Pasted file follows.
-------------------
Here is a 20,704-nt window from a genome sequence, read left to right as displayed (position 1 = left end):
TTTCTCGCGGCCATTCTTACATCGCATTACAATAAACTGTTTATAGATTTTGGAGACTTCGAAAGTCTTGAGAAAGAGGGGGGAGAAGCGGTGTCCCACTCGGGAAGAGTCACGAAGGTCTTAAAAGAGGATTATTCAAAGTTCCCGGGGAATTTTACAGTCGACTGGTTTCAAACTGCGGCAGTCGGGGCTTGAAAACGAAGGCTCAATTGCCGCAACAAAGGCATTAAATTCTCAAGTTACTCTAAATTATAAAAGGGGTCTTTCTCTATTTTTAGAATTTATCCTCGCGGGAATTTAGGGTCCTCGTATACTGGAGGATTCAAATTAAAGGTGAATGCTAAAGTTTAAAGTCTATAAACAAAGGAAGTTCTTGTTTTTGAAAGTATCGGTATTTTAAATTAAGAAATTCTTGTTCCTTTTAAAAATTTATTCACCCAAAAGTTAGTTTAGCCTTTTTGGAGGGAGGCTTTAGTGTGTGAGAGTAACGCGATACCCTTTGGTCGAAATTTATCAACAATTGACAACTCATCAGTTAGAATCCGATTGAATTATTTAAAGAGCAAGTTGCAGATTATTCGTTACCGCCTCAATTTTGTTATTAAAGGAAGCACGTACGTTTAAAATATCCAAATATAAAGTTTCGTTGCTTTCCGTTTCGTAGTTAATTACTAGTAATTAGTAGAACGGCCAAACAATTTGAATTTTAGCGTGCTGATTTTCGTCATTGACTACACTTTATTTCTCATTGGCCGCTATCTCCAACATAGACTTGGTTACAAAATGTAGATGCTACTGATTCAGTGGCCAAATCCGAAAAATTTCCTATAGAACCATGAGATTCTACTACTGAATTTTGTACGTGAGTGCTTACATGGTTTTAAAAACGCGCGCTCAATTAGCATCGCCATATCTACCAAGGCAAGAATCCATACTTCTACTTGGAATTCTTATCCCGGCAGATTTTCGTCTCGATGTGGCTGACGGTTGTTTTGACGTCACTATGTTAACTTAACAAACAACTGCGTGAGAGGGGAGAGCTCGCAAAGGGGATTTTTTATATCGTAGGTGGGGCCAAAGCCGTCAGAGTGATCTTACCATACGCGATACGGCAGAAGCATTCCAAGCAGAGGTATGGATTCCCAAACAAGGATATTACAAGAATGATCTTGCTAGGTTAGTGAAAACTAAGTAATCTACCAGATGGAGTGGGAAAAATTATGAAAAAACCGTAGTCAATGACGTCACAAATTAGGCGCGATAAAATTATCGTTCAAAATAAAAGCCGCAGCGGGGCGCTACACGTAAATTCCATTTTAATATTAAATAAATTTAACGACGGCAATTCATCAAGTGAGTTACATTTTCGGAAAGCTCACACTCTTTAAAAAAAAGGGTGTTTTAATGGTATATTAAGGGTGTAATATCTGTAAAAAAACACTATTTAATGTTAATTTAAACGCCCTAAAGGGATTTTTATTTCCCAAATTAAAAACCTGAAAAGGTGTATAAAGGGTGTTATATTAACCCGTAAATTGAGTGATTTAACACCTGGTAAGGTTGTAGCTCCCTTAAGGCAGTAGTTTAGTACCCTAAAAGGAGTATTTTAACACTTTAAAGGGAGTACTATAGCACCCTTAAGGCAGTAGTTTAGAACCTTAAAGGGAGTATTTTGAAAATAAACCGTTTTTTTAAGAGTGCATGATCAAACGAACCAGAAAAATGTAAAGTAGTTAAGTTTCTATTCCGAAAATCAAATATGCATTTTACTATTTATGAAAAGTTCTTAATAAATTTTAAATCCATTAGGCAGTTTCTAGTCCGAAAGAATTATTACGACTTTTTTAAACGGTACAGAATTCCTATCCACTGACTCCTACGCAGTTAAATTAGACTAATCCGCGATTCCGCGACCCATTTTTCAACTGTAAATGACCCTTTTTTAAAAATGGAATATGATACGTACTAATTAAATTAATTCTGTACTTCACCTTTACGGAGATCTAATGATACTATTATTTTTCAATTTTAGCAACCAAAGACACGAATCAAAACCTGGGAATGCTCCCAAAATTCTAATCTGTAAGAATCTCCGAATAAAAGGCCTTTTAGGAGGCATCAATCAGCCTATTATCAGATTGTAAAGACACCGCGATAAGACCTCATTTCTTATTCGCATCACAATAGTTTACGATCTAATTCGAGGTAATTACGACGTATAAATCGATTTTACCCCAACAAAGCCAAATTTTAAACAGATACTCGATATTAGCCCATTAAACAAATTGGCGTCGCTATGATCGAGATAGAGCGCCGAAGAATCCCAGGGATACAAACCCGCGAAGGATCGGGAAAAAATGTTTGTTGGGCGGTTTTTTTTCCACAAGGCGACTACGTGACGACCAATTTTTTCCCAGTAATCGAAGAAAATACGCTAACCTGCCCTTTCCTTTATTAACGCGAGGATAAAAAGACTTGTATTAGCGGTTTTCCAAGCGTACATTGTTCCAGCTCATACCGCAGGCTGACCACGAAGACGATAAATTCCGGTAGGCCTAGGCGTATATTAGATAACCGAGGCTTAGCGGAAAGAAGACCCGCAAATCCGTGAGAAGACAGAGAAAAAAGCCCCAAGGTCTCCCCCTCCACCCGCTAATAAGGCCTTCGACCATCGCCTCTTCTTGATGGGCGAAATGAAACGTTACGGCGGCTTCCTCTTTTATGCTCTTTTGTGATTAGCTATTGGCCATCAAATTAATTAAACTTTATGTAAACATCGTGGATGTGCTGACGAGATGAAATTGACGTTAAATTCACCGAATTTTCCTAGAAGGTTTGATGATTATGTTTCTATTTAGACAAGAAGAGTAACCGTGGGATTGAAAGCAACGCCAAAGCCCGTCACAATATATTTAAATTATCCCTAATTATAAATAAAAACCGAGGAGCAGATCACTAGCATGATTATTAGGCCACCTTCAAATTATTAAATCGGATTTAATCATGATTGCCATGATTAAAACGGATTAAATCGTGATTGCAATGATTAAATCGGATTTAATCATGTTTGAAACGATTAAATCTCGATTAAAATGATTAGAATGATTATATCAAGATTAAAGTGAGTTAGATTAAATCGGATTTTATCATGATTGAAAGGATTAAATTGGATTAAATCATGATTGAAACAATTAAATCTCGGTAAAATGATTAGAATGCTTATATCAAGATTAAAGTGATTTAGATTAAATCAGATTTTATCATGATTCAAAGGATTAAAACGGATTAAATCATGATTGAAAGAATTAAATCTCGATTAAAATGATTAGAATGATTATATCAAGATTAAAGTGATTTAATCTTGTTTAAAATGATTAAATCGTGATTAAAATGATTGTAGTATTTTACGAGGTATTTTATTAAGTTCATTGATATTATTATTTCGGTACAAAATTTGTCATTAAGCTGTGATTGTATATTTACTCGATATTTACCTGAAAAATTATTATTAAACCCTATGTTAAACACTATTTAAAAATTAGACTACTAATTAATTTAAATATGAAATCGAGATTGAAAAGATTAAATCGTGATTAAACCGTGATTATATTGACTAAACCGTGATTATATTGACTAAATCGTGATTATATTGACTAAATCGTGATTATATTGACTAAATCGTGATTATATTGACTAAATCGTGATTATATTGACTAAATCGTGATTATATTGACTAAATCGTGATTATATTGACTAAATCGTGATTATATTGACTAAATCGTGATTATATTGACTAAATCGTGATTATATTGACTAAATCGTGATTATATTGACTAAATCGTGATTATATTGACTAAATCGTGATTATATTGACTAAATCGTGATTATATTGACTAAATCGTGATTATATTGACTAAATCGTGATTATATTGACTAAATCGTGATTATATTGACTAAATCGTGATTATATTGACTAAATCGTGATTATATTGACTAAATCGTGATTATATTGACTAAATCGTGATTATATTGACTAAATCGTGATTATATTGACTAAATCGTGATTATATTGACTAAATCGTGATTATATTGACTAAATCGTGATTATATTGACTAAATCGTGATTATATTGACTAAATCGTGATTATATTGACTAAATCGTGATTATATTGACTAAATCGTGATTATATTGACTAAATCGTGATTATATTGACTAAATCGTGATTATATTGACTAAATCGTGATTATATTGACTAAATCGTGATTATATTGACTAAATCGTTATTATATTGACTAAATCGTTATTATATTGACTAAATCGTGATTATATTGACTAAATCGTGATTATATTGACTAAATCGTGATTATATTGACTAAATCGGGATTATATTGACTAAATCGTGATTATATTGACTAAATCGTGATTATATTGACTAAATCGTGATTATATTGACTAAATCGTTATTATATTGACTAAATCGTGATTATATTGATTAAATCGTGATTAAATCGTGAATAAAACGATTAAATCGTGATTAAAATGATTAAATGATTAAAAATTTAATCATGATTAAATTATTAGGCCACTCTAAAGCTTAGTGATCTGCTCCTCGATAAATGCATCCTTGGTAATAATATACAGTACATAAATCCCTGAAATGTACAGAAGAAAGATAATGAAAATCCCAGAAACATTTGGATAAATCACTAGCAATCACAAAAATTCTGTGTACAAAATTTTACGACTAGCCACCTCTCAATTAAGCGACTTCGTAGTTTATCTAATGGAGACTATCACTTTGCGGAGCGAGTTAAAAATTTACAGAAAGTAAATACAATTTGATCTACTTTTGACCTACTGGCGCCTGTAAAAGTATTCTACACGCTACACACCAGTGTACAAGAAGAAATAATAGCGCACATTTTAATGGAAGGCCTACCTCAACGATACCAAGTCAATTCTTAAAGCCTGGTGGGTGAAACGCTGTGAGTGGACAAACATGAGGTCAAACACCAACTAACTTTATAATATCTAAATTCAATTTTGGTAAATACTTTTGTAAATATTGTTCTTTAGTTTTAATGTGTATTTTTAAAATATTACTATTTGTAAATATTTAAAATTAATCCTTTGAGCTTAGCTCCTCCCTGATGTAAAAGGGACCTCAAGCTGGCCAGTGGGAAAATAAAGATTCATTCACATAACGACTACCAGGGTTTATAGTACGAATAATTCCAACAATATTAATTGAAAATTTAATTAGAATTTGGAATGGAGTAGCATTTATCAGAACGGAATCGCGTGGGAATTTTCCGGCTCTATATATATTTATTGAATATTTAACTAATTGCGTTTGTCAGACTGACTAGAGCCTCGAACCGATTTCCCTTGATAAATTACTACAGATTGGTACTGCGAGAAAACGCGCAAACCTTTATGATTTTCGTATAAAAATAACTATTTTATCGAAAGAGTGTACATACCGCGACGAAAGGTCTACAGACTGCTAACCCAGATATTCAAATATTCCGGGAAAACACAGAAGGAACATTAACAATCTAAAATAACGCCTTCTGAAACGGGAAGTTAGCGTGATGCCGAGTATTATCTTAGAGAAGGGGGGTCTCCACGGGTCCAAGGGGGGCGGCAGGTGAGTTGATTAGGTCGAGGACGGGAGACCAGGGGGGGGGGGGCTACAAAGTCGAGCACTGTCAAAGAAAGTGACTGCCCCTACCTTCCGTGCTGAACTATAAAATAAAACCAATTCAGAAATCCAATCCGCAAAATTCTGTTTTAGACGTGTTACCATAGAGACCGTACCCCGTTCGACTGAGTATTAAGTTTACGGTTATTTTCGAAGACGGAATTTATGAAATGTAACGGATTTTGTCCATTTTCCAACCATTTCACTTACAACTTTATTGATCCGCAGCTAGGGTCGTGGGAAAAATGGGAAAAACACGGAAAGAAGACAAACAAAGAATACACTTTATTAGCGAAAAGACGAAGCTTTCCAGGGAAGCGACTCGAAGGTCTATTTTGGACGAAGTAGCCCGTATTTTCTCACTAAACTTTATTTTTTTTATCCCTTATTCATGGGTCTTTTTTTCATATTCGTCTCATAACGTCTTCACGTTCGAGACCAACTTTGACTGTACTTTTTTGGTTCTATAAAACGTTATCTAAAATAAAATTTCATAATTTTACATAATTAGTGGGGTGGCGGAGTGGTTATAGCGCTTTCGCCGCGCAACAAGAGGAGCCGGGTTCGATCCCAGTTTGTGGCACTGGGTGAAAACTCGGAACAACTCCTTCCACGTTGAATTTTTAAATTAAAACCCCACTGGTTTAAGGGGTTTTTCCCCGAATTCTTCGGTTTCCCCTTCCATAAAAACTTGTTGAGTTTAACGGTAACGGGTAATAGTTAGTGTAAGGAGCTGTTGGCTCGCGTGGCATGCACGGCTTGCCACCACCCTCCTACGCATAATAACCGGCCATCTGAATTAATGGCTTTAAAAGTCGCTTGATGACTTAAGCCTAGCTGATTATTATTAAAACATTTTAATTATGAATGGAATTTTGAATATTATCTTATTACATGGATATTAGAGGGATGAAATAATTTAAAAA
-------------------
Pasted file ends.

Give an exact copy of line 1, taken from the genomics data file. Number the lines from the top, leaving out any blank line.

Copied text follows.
Here is a 20,704-nt window from a genome sequence, read left to right as displayed (position 1 = left end):